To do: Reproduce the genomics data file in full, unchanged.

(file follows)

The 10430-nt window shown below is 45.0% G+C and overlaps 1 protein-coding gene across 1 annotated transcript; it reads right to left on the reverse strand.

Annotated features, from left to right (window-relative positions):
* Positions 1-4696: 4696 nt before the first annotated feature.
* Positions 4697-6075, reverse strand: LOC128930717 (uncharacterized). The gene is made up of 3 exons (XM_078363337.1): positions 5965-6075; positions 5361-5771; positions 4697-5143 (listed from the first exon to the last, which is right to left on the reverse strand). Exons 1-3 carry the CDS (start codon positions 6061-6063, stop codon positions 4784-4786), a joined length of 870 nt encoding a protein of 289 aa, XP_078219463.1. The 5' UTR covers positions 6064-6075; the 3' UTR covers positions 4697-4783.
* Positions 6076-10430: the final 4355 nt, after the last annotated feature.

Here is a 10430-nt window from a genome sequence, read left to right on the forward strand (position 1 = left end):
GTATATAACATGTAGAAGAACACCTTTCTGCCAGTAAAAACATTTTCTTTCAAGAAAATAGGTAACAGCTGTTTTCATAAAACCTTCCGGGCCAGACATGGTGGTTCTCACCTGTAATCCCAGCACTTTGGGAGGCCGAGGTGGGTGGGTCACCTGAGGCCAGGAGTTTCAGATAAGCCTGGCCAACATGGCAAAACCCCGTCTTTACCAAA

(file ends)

The 10430-nt window shown below is 45.0% G+C and overlaps 1 protein-coding gene across 1 annotated transcript; it reads right to left on the reverse strand.

Annotated features, from left to right (window-relative positions):
* Positions 1-4696: 4696 nt before the first annotated feature.
* Positions 4697-6075, reverse strand: LOC128930717 (uncharacterized). The gene is made up of 3 exons (XM_078363337.1): positions 5965-6075; positions 5361-5771; positions 4697-5143 (listed from the first exon to the last, which is right to left on the reverse strand). Exons 1-3 carry the CDS (start codon positions 6061-6063, stop codon positions 4784-4786), a joined length of 870 nt encoding a protein of 289 aa, XP_078219463.1. The 5' UTR covers positions 6064-6075; the 3' UTR covers positions 4697-4783.
* Positions 6076-10430: the final 4355 nt, after the last annotated feature.

Here is a 10430-nt window from a genome sequence, read left to right on the forward strand (position 1 = left end):
GTATATAACATGTAGAAGAACACCTTTCTGCCAGTAAAAACATTTTCTTTCAAGAAAATAGGTAACAGCTGTTTTCATAAAACCTTCCGGGCCAGACATGGTGGTTCTCACCTGTAATCCCAGCACTTTGGGAGGCCGAGGTGGGTGGGTCACCTGAGGCCAGGAGTTTCAGATAAGCCTGGCCAACATGGCAAAACCCCGTCTTTACCAAA